Because the best runners often run a significant number of miles per week with grueling track workouts, increased delayed-onset muscle sore-ness would interfere with their ability to tolerate their rigorous training schedules and more than likely increase their potential for injury.
To prove that tight muscles are more prone to injury, researchers from Lenox Hill Hospital in New York classified subjects as either stiff or flex-ible before having them perform repeated hamstring curls to fatigue.1 Following the workout, the stiffer subjects complained of greater muscle pain and weakness. The enzyme marker for muscle damage (CK) was also significantly higher in the stiff group after working out.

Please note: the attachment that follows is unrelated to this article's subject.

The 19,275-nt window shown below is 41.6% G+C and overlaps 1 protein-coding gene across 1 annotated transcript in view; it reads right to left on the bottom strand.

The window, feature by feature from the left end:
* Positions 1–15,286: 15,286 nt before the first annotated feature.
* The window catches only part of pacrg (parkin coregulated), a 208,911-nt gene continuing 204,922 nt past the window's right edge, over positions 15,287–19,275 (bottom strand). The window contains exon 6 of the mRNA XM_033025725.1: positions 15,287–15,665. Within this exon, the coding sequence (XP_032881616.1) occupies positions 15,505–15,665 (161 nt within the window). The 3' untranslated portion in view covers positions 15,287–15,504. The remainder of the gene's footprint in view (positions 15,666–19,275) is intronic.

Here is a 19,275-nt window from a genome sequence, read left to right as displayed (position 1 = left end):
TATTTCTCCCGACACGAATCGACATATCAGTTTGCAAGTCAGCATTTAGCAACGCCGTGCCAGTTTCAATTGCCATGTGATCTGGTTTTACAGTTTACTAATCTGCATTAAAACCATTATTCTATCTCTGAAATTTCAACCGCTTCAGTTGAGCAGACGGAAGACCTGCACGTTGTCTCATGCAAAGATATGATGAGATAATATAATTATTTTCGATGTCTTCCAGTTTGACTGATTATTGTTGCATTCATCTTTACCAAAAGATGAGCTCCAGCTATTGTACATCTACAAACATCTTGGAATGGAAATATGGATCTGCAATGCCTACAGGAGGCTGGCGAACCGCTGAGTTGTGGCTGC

The authors of the study state that because flexible people are less susceptible to exercise-induced muscle damage, they are able to exercise at a higher intensity for a greater duration on the days following heavy workouts. The catch-22 to muscle tightness is that while a certain degree of tightness increas-es the storage and return of energy, excessive tightness can increase the potential for injury, especially with hard workouts.
While excessively tight runners are injury prone, excessively loose runners are also prone to injury because their muscles have to work harder to stabilize joints that are moving through larger ranges of motion. Flexible muscles are also less able to store energy in their epimysium and perimysium, so their muscles have to work harder to generate the same force.